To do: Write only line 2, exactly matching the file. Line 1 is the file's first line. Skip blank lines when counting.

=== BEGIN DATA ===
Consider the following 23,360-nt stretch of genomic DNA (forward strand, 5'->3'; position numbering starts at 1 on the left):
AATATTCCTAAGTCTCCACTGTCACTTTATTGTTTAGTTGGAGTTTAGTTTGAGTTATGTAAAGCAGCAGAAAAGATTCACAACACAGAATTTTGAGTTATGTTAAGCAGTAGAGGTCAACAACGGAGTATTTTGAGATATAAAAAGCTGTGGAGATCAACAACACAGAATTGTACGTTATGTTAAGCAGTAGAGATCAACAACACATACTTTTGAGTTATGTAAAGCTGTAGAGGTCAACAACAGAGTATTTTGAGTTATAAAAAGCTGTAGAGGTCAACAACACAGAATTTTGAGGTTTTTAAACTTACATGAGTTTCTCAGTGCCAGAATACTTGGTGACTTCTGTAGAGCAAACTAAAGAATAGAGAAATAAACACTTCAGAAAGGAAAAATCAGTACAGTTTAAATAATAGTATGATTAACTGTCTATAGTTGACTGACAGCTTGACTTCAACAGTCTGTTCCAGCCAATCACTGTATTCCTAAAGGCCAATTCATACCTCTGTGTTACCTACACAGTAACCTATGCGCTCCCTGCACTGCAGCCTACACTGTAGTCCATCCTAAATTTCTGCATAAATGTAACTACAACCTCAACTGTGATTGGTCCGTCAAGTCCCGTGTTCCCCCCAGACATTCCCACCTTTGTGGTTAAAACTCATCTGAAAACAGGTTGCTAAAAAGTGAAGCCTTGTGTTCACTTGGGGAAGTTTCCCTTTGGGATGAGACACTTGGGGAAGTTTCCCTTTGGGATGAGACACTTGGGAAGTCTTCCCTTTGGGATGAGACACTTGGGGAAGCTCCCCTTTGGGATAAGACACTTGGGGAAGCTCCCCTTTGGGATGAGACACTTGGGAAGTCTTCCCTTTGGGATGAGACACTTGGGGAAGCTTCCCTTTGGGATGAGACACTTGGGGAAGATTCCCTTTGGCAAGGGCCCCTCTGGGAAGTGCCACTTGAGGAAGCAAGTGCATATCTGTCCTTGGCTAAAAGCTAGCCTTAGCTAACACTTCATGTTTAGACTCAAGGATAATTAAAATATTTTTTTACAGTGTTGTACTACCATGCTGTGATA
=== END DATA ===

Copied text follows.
AATATTCCTAAGTCTCCACTGTCACTTTATTGTTTAGTTGGAGTTTAGTTTGAGTTATGTAAAGCAGCAGAAAAGATTCACAACACAGAATTTTGAGTTATGTTAAGCAGTAGAGGTCAACAACGGAGTATTTTGAGATATAAAAAGCTGTGGAGATCAACAACACAGAATTGTACGTTATGTTAAGCAGTAGAGATCAACAACACATACTTTTGAGTTATGTAAAGCTGTAGAGGTCAACAACAGAGTATTTTGAGTTATAAAAAGCTGTAGAGGTCAACAACACAGAATTTTGAGGTTTTTAAACTTACATGAGTTTCTCAGTGCCAGAATACTTGGTGACTTCTGTAGAGCAAACTAAAGAATAGAGAAATAAACACTTCAGAAAGGAAAAATCAGTACAGTTTAAATAATAGTATGATTAACTGTCTATAGTTGACTGACAGCTTGACTTCAACAGTCTGTTCCAGCCAATCACTGTATTCCTAAAGGCCAATTCATACCTCTGTGTTACCTACACAGTAACCTATGCGCTCCCTGCACTGCAGCCTACACTGTAGTCCATCCTAAATTTCTGCATAAATGTAACTACAACCTCAACTGTGATTGGTCCGTCAAGTCCCGTGTTCCCCCCAGACATTCCCACCTTTGTGGTTAAAACTCATCTGAAAACAGGTTGCTAAAAAGTGAAGCCTTGTGTTCACTTGGGGAAGTTTCCCTTTGGGATGAGACACTTGGGGAAGTTTCCCTTTGGGATGAGACACTTGGGAAGTCTTCCCTTTGGGATGAGACACTTGGGGAAGCTCCCCTTTGGGATAAGACACTTGGGGAAGCTCCCCTTTGGGATGAGACACTTGGGAAGTCTTCCCTTTGGGATGAGACACTTGGGGAAGCTTCCCTTTGGGATGAGACACTTGGGGAAGATTCCCTTTGGCAAGGGCCCCTCTGGGAAGTGCCACTTGAGGAAGCAAGTGCATATCTGTCCTTGGCTAAAAGCTAGCCTTAGCTAACACTTCATGTTTAGACTCAAGGATAATTAAAATATTTTTTTACAGTGTTGTACTACCATGCTGTGATA